May 3, 1791 – Polish Constitution of May 3, 1791: abolished the Elective monarchy and turned it into a hereditary monarchy, and established a common state, the Rzeczpospolita Polska (the Polish Commonwealth) in their place. The Reciprocal Guarantee of Two Nations modified these changes, stressing the continuity of bi-national status of the state. The changes were reversed completely in 1792 under pressure from forces of the Russian Empire.

Rising of the North

The Rising of the North of 1569, also called the Revolt of the Northern Earls or Northern Rebellion, was an unsuccessful attempt by Catholic nobles from Northern England to depose Queen Elizabeth I of England and replace her with Mary, Queen of Scots.

Taperoá, Bahia

Taperoá is a municipality in Bahia, Brazil.

The municipality contains part of the 230,296 hectares (569,070 acres) Caminhos Ecológicos da Boa Esperança Environmental Protection Area, created in 2003.

Union of Lublin

The Union of Lublin (Polish: unia lubelska; Lithuanian: Liublino unija) was signed on 1 July 1569, in Lublin, Poland, and created a single state, the Polish–Lithuanian Commonwealth. It replaced the personal union of the Crown of the Kingdom of Poland and the Grand Duchy of Lithuania with a real union and an elective monarchy, since Sigismund II Augustus, the last of the Jagiellons, remained childless after three marriages. In addition, the autonomy of Royal Prussia was largely abandoned. The Duchy of Livonia, tied to Lithuania in real union since the Union of Grodno (1566), became a Polish–Lithuanian condominium.The Commonwealth was ruled by a single elected monarch who carried out the duties of King of Poland and Grand Duke of Lithuania, and governed with a common Senate and parliament (the Sejm). The Union was an evolutionary stage in the Polish–Lithuanian alliance and personal union, necessitated also by Lithuania's dangerous position in wars with Russia.Constituting a crucial event in the history of several nations, the Union of Lublin has been viewed quite differently by many historians. Sometimes identified as the moment at which the szlachta (including Lithuanians/Ruthenians) rose to the height of their power, establishing a democracy of noblemen as opposed to absolute monarchy. Some historians concentrate on its positive aspects, emphasizing its peaceful, voluntary creation, inclusive character and its role in spreading of economical welfare and good laws; others see there a possible cause of social and political instability that led to the Partitions of Poland about 200 years later. Some Lithuanian historians are more critical of the Union, concluding it was an effect of domination by Polish nobles.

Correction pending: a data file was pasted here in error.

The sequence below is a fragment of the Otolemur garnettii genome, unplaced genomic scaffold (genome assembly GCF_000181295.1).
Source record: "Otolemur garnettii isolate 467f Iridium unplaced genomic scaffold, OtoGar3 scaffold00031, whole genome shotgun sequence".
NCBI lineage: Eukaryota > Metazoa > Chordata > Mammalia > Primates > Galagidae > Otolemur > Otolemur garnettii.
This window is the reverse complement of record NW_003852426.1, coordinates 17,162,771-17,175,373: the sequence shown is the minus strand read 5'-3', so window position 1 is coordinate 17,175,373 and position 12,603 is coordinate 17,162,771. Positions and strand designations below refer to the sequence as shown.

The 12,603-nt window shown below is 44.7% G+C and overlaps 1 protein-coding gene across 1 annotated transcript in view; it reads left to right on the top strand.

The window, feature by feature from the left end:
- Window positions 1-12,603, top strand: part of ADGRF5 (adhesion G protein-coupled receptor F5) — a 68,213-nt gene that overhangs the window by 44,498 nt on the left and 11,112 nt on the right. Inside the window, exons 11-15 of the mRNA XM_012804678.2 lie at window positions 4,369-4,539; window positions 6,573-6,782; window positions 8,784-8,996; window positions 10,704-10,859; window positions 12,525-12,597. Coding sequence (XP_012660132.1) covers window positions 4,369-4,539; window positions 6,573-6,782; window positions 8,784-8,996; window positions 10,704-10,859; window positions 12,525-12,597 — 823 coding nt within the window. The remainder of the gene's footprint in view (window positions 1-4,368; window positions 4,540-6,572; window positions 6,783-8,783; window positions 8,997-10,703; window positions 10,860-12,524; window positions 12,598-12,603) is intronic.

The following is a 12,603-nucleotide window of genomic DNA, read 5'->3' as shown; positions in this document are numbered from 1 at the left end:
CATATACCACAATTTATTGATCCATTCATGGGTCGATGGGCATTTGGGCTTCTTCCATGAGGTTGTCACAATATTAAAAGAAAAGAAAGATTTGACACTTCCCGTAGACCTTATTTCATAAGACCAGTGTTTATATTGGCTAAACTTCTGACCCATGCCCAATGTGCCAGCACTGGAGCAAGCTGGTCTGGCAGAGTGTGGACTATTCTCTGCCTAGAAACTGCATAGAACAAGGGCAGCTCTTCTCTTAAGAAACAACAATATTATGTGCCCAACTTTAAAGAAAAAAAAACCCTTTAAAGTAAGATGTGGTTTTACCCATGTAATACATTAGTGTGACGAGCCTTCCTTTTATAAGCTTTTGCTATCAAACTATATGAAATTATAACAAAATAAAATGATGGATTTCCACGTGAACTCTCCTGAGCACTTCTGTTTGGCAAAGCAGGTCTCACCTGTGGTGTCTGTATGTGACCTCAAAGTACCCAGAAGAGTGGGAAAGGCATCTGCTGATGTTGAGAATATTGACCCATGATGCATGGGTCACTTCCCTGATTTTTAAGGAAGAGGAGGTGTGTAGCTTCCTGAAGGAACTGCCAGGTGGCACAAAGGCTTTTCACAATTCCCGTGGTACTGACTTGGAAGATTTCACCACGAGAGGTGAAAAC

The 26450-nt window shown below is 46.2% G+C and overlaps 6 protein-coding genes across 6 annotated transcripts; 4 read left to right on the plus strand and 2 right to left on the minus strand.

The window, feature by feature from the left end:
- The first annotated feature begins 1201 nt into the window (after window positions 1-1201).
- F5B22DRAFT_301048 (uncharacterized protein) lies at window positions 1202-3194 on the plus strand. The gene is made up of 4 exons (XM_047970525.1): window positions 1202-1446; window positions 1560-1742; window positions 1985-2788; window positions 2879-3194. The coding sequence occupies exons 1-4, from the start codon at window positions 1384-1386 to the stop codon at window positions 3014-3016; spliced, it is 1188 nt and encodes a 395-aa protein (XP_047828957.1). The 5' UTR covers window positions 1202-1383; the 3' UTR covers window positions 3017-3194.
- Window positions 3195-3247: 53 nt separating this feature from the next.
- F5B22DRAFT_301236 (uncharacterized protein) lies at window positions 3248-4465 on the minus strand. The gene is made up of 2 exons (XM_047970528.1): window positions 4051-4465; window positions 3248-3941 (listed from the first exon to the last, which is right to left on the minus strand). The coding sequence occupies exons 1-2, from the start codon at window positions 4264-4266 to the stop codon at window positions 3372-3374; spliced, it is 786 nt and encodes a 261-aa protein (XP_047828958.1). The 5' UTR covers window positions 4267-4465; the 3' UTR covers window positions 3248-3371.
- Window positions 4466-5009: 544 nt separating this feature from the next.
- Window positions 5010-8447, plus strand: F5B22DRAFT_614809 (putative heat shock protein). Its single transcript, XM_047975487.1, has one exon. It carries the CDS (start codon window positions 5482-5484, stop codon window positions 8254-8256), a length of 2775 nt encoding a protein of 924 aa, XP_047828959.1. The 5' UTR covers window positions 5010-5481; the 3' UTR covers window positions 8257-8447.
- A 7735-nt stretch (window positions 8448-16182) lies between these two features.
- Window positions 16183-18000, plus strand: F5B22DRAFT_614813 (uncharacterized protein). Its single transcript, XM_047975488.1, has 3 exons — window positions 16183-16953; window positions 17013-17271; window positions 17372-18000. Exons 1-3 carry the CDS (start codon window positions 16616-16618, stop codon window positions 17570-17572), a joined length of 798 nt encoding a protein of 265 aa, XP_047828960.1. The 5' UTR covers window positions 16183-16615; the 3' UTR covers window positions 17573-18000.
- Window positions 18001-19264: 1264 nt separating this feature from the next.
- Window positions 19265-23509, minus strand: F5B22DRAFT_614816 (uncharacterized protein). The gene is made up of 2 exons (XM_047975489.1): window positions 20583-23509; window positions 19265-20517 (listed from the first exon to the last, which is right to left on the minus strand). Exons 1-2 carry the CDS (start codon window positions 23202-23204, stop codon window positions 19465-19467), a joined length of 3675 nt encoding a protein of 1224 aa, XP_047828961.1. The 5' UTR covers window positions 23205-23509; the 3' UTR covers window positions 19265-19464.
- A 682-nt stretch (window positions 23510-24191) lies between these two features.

Volhynian Voivodeship (1569–1795)

Volhynian Voivodeship (Polish: Województwo wołyńskie, Latin: Palatinatus Volhynensis) was a unit of administrative division and local government in the Grand Duchy of Lithuania from 1566 until 1569 and of the Polish Crown within the Polish–Lithuanian Commonwealth from the 1569 Union of Lublin until the Third Partition of Poland in 1795. It was part of the Ruthenian lands in the Lesser Poland Province.